Once a consumer starts researching products on their smartphone, the actual purchase of a product is pretty closely behind. In the U.S., the final purchase is most likely to occur in a physical store, which is not the case in some other countries. While different countries have varying degrees of penetration, the smartphone is considered the most important device for retail research by almost a third (30%) of all retail shoppers, according to a new report.
U.S. Millennials shop in person because of a sense of immediacy, the ability to touch the product, and to see if it fits, based on a new global study. The majority (66%) of Millennials overall shop in a store rather than online in order to get the product right away and 66% because they are able to see, touch and try the merchandise.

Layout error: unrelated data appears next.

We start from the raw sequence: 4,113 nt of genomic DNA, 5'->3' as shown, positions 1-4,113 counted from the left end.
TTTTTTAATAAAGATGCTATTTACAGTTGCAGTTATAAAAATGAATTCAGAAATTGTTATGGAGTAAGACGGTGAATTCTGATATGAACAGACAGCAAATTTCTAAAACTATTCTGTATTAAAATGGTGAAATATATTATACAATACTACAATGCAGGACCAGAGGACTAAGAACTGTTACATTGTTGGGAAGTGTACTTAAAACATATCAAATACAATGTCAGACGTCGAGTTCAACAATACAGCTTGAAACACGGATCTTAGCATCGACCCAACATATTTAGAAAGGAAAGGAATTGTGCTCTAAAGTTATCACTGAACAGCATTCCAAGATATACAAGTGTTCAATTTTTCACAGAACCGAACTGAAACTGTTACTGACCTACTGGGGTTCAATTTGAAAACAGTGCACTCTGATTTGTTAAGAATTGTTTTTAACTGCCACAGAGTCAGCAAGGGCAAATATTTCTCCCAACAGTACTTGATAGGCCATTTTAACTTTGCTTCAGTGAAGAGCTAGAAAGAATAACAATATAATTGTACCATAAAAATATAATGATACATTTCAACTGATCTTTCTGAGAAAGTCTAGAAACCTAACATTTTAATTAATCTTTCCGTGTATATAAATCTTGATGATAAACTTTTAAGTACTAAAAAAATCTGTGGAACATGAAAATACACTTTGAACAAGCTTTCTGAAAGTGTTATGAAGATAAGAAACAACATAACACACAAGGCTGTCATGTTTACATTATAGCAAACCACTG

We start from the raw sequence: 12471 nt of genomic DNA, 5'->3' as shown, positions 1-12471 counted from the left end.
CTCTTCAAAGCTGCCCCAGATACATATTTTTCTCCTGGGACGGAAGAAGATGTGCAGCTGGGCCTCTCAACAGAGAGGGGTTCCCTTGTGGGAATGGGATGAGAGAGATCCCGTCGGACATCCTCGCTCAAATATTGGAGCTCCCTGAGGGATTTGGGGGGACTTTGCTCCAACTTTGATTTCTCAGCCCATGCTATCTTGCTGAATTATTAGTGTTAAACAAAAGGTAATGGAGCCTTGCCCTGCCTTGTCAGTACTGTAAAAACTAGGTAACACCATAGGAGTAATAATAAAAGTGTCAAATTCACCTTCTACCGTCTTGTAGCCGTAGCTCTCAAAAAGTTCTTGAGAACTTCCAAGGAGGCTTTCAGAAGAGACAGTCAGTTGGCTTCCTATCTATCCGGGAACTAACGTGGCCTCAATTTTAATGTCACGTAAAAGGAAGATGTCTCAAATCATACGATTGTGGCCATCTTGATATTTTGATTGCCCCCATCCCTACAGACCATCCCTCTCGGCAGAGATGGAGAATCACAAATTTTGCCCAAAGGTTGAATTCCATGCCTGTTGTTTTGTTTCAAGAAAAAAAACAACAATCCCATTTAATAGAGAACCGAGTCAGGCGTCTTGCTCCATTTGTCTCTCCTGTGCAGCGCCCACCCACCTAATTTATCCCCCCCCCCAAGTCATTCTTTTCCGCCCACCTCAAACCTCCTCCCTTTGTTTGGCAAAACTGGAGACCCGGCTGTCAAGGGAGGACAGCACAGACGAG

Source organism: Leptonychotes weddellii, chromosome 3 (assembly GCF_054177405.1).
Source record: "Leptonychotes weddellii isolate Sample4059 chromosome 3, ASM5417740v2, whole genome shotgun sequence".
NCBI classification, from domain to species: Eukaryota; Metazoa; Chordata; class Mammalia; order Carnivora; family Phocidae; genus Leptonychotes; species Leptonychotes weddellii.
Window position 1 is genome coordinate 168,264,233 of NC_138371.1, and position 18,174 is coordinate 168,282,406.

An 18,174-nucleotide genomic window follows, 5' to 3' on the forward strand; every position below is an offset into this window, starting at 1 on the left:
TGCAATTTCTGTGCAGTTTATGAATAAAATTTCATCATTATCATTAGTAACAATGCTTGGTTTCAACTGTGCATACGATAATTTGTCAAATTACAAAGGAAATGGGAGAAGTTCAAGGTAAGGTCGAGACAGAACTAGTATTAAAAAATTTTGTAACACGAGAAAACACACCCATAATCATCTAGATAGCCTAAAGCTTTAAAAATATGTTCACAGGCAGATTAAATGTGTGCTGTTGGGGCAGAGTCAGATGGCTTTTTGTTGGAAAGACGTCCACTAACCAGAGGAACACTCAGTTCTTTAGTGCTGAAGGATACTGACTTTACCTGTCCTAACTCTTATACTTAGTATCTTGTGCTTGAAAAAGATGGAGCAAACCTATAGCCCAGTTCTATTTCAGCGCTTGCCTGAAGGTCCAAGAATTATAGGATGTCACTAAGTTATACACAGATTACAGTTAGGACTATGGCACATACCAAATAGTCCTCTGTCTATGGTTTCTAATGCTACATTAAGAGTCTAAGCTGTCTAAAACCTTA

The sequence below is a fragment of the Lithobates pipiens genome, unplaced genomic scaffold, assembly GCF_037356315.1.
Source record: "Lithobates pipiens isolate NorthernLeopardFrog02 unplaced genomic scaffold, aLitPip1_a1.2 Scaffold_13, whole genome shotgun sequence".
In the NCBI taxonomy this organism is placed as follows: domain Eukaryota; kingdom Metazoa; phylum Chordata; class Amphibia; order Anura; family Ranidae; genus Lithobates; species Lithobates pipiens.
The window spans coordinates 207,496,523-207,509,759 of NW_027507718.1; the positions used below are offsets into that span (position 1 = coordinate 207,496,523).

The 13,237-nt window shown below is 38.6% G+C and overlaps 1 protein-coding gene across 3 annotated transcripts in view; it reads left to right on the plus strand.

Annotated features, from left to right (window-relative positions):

As the annual mobile commerce benchmark of holiday shopping approaches, it looks like it could be yet another mobile moment. Various pre-holiday shopping studies are coming out providing some insight into where mobile may fit this time around. This matters due to the massive size of spending over a relatively short period of time. Retail sales between last November and January totaled $969 billion, according to Deloitte, with projections of topping $1 trillion this time around.
More consumers are making purchases through mobile but that doesn't mean they're happy doing it. As the mass migration to mobile actions continues, smartphone owners are doing more researching, shopping and purchasing with their phones but not all are totally satisfied with the experience.